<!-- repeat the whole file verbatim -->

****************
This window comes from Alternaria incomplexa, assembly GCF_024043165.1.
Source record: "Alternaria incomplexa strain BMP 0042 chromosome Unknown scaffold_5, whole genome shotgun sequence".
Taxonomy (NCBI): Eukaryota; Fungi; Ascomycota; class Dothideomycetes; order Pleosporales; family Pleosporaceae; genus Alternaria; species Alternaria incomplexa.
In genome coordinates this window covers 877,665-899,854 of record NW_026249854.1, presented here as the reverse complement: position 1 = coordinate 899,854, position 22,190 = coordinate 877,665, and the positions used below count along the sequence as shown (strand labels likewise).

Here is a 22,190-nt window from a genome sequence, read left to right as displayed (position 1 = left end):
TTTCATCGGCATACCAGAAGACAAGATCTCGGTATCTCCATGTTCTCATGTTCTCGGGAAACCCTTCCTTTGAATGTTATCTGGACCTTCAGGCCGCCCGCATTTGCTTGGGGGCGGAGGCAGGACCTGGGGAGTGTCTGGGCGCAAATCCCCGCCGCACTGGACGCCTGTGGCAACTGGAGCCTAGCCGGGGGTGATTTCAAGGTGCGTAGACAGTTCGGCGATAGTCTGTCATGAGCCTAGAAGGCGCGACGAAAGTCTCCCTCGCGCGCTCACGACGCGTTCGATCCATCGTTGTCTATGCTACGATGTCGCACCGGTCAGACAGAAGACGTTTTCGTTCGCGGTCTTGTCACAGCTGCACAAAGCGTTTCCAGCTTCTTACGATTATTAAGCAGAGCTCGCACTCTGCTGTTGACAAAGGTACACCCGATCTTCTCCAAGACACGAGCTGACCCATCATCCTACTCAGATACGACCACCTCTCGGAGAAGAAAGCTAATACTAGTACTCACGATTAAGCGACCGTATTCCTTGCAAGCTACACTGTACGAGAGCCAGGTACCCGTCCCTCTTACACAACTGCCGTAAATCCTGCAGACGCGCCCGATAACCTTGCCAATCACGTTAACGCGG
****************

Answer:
This window comes from Alternaria incomplexa, assembly GCF_024043165.1.
Source record: "Alternaria incomplexa strain BMP 0042 chromosome Unknown scaffold_5, whole genome shotgun sequence".
Taxonomy (NCBI): Eukaryota; Fungi; Ascomycota; class Dothideomycetes; order Pleosporales; family Pleosporaceae; genus Alternaria; species Alternaria incomplexa.
In genome coordinates this window covers 877,665-899,854 of record NW_026249854.1, presented here as the reverse complement: position 1 = coordinate 899,854, position 22,190 = coordinate 877,665, and the positions used below count along the sequence as shown (strand labels likewise).

Here is a 22,190-nt window from a genome sequence, read left to right as displayed (position 1 = left end):
TTTCATCGGCATACCAGAAGACAAGATCTCGGTATCTCCATGTTCTCATGTTCTCGGGAAACCCTTCCTTTGAATGTTATCTGGACCTTCAGGCCGCCCGCATTTGCTTGGGGGCGGAGGCAGGACCTGGGGAGTGTCTGGGCGCAAATCCCCGCCGCACTGGACGCCTGTGGCAACTGGAGCCTAGCCGGGGGTGATTTCAAGGTGCGTAGACAGTTCGGCGATAGTCTGTCATGAGCCTAGAAGGCGCGACGAAAGTCTCCCTCGCGCGCTCACGACGCGTTCGATCCATCGTTGTCTATGCTACGATGTCGCACCGGTCAGACAGAAGACGTTTTCGTTCGCGGTCTTGTCACAGCTGCACAAAGCGTTTCCAGCTTCTTACGATTATTAAGCAGAGCTCGCACTCTGCTGTTGACAAAGGTACACCCGATCTTCTCCAAGACACGAGCTGACCCATCATCCTACTCAGATACGACCACCTCTCGGAGAAGAAAGCTAATACTAGTACTCACGATTAAGCGACCGTATTCCTTGCAAGCTACACTGTACGAGAGCCAGGTACCCGTCCCTCTTACACAACTGCCGTAAATCCTGCAGACGCGCCCGATAACCTTGCCAATCACGTTAACGCGG